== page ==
In Hemingway's deeply significant story, the division of the landscape takes on a symbolic meaning as the two main characters' dialogue develops. For, it represents the isolation of the couple from the rest of the world in their personal discussion as well as the division between the man and Jig in their thinking. In the opening paragraph, things in the physical environment have counterparts. For instance, the hills are two in number; they are sunny on one side and shaded on the other. The shady side has no life, while the other side the land contains much life:
Across, on the other side, were fields of grain and trees along the banks of the Ebro....The shadow of a cloud moved acress the field of grain and ...the river through the trees.
Clearly, the land that is barren represents how Jig will be if she agrees to an abortion, while the fertile land with fields of grain represents the new life that she can bring into the world. Then, the two railroad tracks run parallel to each other, but in different directions, suggesting the physical togetherness of the American and Jig, but their perspectives, like the train rails, go in different directions. For, while the man perceives only the exterior facts of Jig's pregnancy, reducing an abortion to a mere mechanical process, Jig's ability to think intuitively allows her to internalize and perceive the long range effects of her pregnancy vs. an abortion, and how their lives will be changed irrevocably by either:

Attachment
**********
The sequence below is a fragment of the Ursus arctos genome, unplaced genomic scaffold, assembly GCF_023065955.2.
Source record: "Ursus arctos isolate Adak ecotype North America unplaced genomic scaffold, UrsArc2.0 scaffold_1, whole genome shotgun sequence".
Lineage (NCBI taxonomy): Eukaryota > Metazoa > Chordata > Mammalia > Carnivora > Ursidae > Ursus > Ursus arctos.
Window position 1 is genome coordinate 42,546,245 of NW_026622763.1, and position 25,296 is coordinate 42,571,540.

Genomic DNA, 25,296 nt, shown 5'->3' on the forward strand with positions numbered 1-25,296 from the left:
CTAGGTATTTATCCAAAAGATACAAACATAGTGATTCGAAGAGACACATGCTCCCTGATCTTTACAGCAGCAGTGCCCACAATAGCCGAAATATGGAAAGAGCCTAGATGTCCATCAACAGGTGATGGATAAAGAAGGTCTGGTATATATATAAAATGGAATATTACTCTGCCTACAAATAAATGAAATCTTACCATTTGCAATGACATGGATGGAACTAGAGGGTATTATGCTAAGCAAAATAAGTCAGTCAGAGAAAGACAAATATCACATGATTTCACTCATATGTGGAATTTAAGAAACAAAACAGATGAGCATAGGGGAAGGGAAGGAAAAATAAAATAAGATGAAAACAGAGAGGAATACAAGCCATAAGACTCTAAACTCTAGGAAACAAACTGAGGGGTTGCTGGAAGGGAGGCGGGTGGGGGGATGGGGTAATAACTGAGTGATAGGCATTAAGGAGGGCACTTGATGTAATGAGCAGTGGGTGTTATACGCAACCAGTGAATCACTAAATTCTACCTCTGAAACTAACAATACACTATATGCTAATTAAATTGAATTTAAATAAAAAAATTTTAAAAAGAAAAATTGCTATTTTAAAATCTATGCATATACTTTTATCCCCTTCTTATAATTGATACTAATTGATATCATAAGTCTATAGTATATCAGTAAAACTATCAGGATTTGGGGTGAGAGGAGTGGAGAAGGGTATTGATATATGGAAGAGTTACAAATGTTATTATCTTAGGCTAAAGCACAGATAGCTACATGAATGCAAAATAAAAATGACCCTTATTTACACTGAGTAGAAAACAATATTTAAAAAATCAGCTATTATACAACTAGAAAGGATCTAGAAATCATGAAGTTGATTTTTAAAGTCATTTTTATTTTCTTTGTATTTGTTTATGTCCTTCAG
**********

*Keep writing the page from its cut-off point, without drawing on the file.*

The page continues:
[Jig]....And once they take it away, you never get it back...."
[American] "Come on back in the shade....You mustn't feel that way."
[Jig] "I don't feel any way....I just know things."
After this conversation, Jig looks away from the river, a symbol of life, and stares across the hills on the "dry side of the valley"--barren, as she will be if she loses the child--
To further the motif of estrangement between Jig and the American, they are in this divided land that is foreign to them. And, they are seated outside the bar on the quay. After they argue, the man goes to the other side of the station, demonstrating again the terrible aloneness that is felt by the couple and their estrangement. And, with the duality fo the setting, this estrangement is symbolized by the two differing landcapses of the story.
man sees only the exterior facts
Jig thinks intuitively